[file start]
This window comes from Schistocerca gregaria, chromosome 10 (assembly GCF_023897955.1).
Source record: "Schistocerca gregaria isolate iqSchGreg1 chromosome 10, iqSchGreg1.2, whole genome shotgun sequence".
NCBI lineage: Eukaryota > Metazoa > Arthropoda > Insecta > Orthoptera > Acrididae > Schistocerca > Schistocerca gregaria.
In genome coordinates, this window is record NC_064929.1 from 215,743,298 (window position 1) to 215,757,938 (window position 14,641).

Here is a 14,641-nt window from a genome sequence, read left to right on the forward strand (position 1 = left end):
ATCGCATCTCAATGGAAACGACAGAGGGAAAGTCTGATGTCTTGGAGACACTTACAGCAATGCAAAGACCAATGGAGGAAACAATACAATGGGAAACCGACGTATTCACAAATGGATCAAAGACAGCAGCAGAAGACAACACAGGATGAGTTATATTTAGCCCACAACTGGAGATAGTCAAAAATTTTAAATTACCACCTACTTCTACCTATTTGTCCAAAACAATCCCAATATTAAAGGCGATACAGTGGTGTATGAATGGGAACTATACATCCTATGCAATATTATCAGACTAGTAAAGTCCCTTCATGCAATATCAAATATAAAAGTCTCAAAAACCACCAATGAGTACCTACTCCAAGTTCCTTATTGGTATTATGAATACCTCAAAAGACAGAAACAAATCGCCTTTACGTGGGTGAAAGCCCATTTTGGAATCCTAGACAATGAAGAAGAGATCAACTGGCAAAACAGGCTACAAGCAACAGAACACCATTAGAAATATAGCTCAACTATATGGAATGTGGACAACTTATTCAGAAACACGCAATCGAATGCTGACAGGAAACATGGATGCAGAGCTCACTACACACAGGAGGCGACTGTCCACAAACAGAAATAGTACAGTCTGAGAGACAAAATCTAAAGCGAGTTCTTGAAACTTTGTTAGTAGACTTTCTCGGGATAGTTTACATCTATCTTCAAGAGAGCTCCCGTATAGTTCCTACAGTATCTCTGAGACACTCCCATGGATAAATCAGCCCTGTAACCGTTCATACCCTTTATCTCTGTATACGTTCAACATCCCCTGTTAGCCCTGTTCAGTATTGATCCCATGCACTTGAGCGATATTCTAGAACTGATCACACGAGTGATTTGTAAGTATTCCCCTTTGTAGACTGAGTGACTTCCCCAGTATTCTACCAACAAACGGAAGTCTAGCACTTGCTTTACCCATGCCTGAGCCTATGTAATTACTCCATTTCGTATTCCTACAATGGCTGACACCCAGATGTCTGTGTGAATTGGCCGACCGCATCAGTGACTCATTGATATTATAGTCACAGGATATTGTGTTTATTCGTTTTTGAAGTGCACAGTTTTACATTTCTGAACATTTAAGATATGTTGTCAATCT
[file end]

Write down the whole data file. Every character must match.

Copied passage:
This window comes from Schistocerca gregaria, chromosome 10 (assembly GCF_023897955.1).
Source record: "Schistocerca gregaria isolate iqSchGreg1 chromosome 10, iqSchGreg1.2, whole genome shotgun sequence".
NCBI lineage: Eukaryota > Metazoa > Arthropoda > Insecta > Orthoptera > Acrididae > Schistocerca > Schistocerca gregaria.
In genome coordinates, this window is record NC_064929.1 from 215,743,298 (window position 1) to 215,757,938 (window position 14,641).

Here is a 14,641-nt window from a genome sequence, read left to right on the forward strand (position 1 = left end):
ATCGCATCTCAATGGAAACGACAGAGGGAAAGTCTGATGTCTTGGAGACACTTACAGCAATGCAAAGACCAATGGAGGAAACAATACAATGGGAAACCGACGTATTCACAAATGGATCAAAGACAGCAGCAGAAGACAACACAGGATGAGTTATATTTAGCCCACAACTGGAGATAGTCAAAAATTTTAAATTACCACCTACTTCTACCTATTTGTCCAAAACAATCCCAATATTAAAGGCGATACAGTGGTGTATGAATGGGAACTATACATCCTATGCAATATTATCAGACTAGTAAAGTCCCTTCATGCAATATCAAATATAAAAGTCTCAAAAACCACCAATGAGTACCTACTCCAAGTTCCTTATTGGTATTATGAATACCTCAAAAGACAGAAACAAATCGCCTTTACGTGGGTGAAAGCCCATTTTGGAATCCTAGACAATGAAGAAGAGATCAACTGGCAAAACAGGCTACAAGCAACAGAACACCATTAGAAATATAGCTCAACTATATGGAATGTGGACAACTTATTCAGAAACACGCAATCGAATGCTGACAGGAAACATGGATGCAGAGCTCACTACACACAGGAGGCGACTGTCCACAAACAGAAATAGTACAGTCTGAGAGACAAAATCTAAAGCGAGTTCTTGAAACTTTGTTAGTAGACTTTCTCGGGATAGTTTACATCTATCTTCAAGAGAGCTCCCGTATAGTTCCTACAGTATCTCTGAGACACTCCCATGGATAAATCAGCCCTGTAACCGTTCATACCCTTTATCTCTGTATACGTTCAACATCCCCTGTTAGCCCTGTTCAGTATTGATCCCATGCACTTGAGCGATATTCTAGAACTGATCACACGAGTGATTTGTAAGTATTCCCCTTTGTAGACTGAGTGACTTCCCCAGTATTCTACCAACAAACGGAAGTCTAGCACTTGCTTTACCCATGCCTGAGCCTATGTAATTACTCCATTTCGTATTCCTACAATGGCTGACACCCAGATGTCTGTGTGAATTGGCCGACCGCATCAGTGACTCATTGATATTATAGTCACAGGATATTGTGTTTATTCGTTTTTGAAGTGCACAGTTTTACATTTCTGAACATTTAAGATATGTTGTCAATCT